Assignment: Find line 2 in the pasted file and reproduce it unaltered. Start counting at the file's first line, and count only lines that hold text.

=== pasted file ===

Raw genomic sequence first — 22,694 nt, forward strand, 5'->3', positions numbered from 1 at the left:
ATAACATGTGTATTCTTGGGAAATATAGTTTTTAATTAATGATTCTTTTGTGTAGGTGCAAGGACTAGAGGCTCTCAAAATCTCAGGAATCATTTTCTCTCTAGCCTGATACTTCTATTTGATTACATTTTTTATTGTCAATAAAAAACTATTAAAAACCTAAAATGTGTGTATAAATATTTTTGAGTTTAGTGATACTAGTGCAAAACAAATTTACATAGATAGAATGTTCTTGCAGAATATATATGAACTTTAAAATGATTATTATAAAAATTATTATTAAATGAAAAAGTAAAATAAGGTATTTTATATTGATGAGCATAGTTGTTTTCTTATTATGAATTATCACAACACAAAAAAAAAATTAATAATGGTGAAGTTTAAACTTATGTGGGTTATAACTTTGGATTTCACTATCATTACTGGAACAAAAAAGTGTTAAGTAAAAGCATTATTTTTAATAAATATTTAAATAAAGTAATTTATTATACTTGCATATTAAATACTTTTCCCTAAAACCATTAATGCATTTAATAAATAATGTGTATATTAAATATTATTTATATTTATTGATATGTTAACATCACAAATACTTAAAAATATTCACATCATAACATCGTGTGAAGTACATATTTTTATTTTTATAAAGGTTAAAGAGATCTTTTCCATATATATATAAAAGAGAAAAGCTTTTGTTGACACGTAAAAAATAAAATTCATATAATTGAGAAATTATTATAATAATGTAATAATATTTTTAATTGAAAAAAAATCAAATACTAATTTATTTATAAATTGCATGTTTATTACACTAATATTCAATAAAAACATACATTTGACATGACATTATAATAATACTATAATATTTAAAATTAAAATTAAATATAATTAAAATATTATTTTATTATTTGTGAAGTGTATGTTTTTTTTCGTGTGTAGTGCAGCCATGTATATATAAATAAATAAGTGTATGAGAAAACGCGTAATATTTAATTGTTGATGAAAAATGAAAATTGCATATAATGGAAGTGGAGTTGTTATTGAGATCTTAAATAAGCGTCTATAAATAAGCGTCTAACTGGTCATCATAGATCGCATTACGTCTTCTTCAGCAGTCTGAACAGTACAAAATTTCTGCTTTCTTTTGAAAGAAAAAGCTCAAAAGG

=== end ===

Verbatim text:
ATAACATGTGTATTCTTGGGAAATATAGTTTTTAATTAATGATTCTTTTGTGTAGGTGCAAGGACTAGAGGCTCTCAAAATCTCAGGAATCATTTTCTCTCTAGCCTGATACTTCTATTTGATTACATTTTTTATTGTCAATAAAAAACTATTAAAAACCTAAAATGTGTGTATAAATATTTTTGAGTTTAGTGATACTAGTGCAAAACAAATTTACATAGATAGAATGTTCTTGCAGAATATATATGAACTTTAAAATGATTATTATAAAAATTATTATTAAATGAAAAAGTAAAATAAGGTATTTTATATTGATGAGCATAGTTGTTTTCTTATTATGAATTATCACAACACAAAAAAAAAATTAATAATGGTGAAGTTTAAACTTATGTGGGTTATAACTTTGGATTTCACTATCATTACTGGAACAAAAAAGTGTTAAGTAAAAGCATTATTTTTAATAAATATTTAAATAAAGTAATTTATTATACTTGCATATTAAATACTTTTCCCTAAAACCATTAATGCATTTAATAAATAATGTGTATATTAAATATTATTTATATTTATTGATATGTTAACATCACAAATACTTAAAAATATTCACATCATAACATCGTGTGAAGTACATATTTTTATTTTTATAAAGGTTAAAGAGATCTTTTCCATATATATATAAAAGAGAAAAGCTTTTGTTGACACGTAAAAAATAAAATTCATATAATTGAGAAATTATTATAATAATGTAATAATATTTTTAATTGAAAAAAAATCAAATACTAATTTATTTATAAATTGCATGTTTATTACACTAATATTCAATAAAAACATACATTTGACATGACATTATAATAATACTATAATATTTAAAATTAAAATTAAATATAATTAAAATATTATTTTATTATTTGTGAAGTGTATGTTTTTTTTCGTGTGTAGTGCAGCCATGTATATATAAATAAATAAGTGTATGAGAAAACGCGTAATATTTAATTGTTGATGAAAAATGAAAATTGCATATAATGGAAGTGGAGTTGTTATTGAGATCTTAAATAAGCGTCTATAAATAAGCGTCTAACTGGTCATCATAGATCGCATTACGTCTTCTTCAGCAGTCTGAACAGTACAAAATTTCTGCTTTCTTTTGAAAGAAAAAGCTCAAAAGG